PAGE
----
Cretaceous. The Gajin tracksite provides new insight into the
morphology of four of the eight ichnogenera known from the Cretaceous
of Korea. The Goseongornipes sample is the largest and best-preserved
available. In the case of Ignotornis, feeding traces shed new light on
behavior and paleoecology of the trackmakers, which appear to have
been remarkably convergent with modern shore birds.

===

Min Huh, Martin G. Lockley, Kyung Soo Kim, Jeong Yul Kim & Se-Geon Gwak (2012)
First Report of Aquatilavipes from Korea: New Finds from Cretaceous
Strata in the Yeosu Islands Archipelago.
Ichnos 19 (1-2): 43-49
DOI:10.1080/10420940.2011.632297
http://www.tandfonline.com/doi/abs/10.1080/10420940.2011.632297


Cretaceous bird tracks assigned to the ichnogenera Aquatilavipes and
Koreanaornis are reported for the first time from Sado Island in the
Yeosu Island archipelago, Korea, an area already known for multiple
dinosaur track-bearing horizons. The Koreanaornis tracks are
associated with many small Cochlichnus trails attributed to nematode
worms, on which the birds were likely feeding in a lake shoreline
environment. The Koreanaornis and Aquatilavipes assemblages occur at
different, albeit close, stratigraphic levels. The Aquatilavipes
report is the first from Korea.

==

J. Y. Kim, M. G. Lockley, K. S. Kim, S. J. Seo & J. D. Lim (2012)
Enigmatic Giant Pterosaur Tracks and Associated Ichnofauna from the
Cretaceous of Korea: Implication for the Bipedal Locomotion of
Pterosaurs.
Ichnos 19 (1-2): 50-65
DOI:10.1080/10420940.2011.625779
http://www.tandfonline.com/doi/abs/10.1080/10420940.2011.625779

Enigmatic tracks and dinosaur trackways from lacustrine margin
sediments of the Lower Cretaceous Haman Formation of the southern
coast of Korea represent a new ichnospecies. Trackways with large,
pes-only tracks with lengths up to 39 cm, characterized by elongate,
subtriangular outlines, impressions of four digits and a subangular
heel, are attributed to plantigrade pterodactyloids and assigned to
Haenamichnus gainensis ichnosp. nov. These tracks comprise one of the
largest and longest pterosaur trackways hitherto reported and provide
intriguing new insight into pterosaur locomotory gait and stance,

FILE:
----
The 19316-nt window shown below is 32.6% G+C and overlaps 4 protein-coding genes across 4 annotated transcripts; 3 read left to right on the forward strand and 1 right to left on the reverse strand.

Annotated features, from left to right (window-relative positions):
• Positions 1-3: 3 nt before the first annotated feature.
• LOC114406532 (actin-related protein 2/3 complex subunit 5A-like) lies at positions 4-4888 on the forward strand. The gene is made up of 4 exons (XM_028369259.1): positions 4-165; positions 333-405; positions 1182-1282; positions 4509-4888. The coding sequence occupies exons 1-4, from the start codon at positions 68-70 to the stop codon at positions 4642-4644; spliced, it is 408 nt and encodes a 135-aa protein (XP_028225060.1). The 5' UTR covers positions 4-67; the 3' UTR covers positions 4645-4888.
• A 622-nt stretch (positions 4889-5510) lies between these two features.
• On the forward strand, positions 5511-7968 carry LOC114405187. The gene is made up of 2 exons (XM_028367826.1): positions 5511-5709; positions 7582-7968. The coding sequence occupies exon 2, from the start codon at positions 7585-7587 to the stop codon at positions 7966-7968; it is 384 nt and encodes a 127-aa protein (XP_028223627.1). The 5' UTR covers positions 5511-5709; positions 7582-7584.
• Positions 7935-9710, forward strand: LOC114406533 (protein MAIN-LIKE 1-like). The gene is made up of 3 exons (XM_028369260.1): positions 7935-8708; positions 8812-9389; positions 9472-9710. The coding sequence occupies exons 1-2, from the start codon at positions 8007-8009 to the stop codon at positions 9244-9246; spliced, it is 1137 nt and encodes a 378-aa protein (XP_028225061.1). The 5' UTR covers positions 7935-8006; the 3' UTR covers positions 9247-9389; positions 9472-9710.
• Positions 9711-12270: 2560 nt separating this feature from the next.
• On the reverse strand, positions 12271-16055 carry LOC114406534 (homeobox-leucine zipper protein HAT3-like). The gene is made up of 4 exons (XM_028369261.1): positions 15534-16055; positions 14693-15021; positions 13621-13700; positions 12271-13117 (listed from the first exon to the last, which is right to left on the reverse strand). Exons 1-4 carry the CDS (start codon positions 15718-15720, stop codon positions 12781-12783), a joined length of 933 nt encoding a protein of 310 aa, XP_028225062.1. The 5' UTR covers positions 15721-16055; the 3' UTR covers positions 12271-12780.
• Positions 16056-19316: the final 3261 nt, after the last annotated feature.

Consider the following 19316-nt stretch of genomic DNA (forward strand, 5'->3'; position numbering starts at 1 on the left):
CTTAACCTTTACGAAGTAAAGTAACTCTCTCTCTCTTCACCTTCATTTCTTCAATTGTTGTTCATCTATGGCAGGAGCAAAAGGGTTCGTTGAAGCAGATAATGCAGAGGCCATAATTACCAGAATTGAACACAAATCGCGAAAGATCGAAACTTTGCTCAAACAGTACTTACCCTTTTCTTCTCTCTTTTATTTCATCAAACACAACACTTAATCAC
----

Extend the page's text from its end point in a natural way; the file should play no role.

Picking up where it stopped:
which has been the subject of a 200-year-long controversy. Associated
sauropod tracks, assigned herein to Brontopodus birdi, reach 70 cm in
length, are medium-gauged, and show outwardly curved digit
impressions. E-W trackway alignments likely indicate shoreline trends
but could possibly suggest behavioral hunting scenarios. Pes-only
pterosaur tracks at this locality are another example of spoor
incorrectly interpreted by creationists as the footprints of humans
that coexisted with dinosaurs during the Cretaceous Period. This
erroneous interpretation is popular in some circles in Korea.

==


Kyung Soo Kim, Martin G. Lockley, Jeong Yul Kim & Seong Jo Seo (2012)
The Smallest Dinosaur Tracks in the World: Occurrences and
Significance of Minisauripus from East Asia.
Ichnos 19 (1-2): 66-74
DOI:10.1080/10420940.2012.664052
http://www.tandfonline.com/doi/abs/10.1080/10420940.2012.664052


We review the status of the distinctive ichnogenus Minisauripus based
on more than 80 well-preserved tracks comprising a minimum of 50
trackways from two localities in China and five in Korea. The tracks,
attributed to theropod dinosaurs, have been assigned to two
ichnospecies, M. chuanzhuensis and M. zhenshounani, based on Chinese
specimens. Until recently, the known range of foot lengths was 1.5–6.0
cm, indicating a diminutive track-making species. However, newly
discovered Minisauripus tracks from the Haman Formation in the
Changseon region of Korea are as short as 1.0 cm. Most remarkably, a
few, provisionally also labeled cf. Minisauripus, are reported as
large as 16–20 cm, potentially adding unprecedented new data to the
previous record. The larger tracks suggest that all the small tracks
pertain to juveniles and not a small, distinct species as previously
inferred. Tracks with foot lengths of only 1 cm suggest that
individuals hatched from very small eggs. The fact that such tracks
are abundant in fine-grained, lake-margin facies argues for the
importance of suitable preservational conditions in recording the
activity of small trackmakers. Thus, inferences about dinosaur
population structure, growth rates, and other biological and
ecological phenomena, based on the absence of small dinosaur tracks,
should be made with caution.


===


Jeong Yul Kim, Martin G. Lockley, Jeong Ok Wooa & Sam Hyang Kim (2012)
Unusual Didactyl Traces from the Jinju Formation (Early Cretaceous,
South Korea) Indicate a New Ichnospecies of Dromaeosauripus..
Ichnos 19 (1-2): 75-83
DOI:10.1080/10420940.2012.664054
http://www.tandfonline.com/doi/abs/10.1080/10420940.2012.664054


New didactyl dinosaur tracks from the fine-grained sandstone of the
Early Cretaceous Jinju Formation, Namhae area, Korea, are herein
described as Dromaeosauripus jinjuensis ichnosp. nov. A trackway about
4.3 m long is composed of 12 consecutive didactyl traces. The tracks
average about 9.3 cm long and 6.8 cm wide. Pace, stride, and pace
angulation are 40 cm, 80 cm, and 175°, respectively. D. jinjuensis is
a small didactyl track characterized by slender digit impressions,
very narrow divarication angle between digits III and IV, digit III
slightly longer than IV, and sharp claw impressions. D. jinjuensis
measurements differ significantly from D. hamanensis in length (only
60% of the latter), width (81%), length/width ratio (0.72), and digit
thickness (55%). The didactyl tracks are tentatively interpreted to be
formed by a small dromaeosaurid walking bipedally on a lake margin. D.
jinjuensis represents the oldest theropod dinosaur tracks described in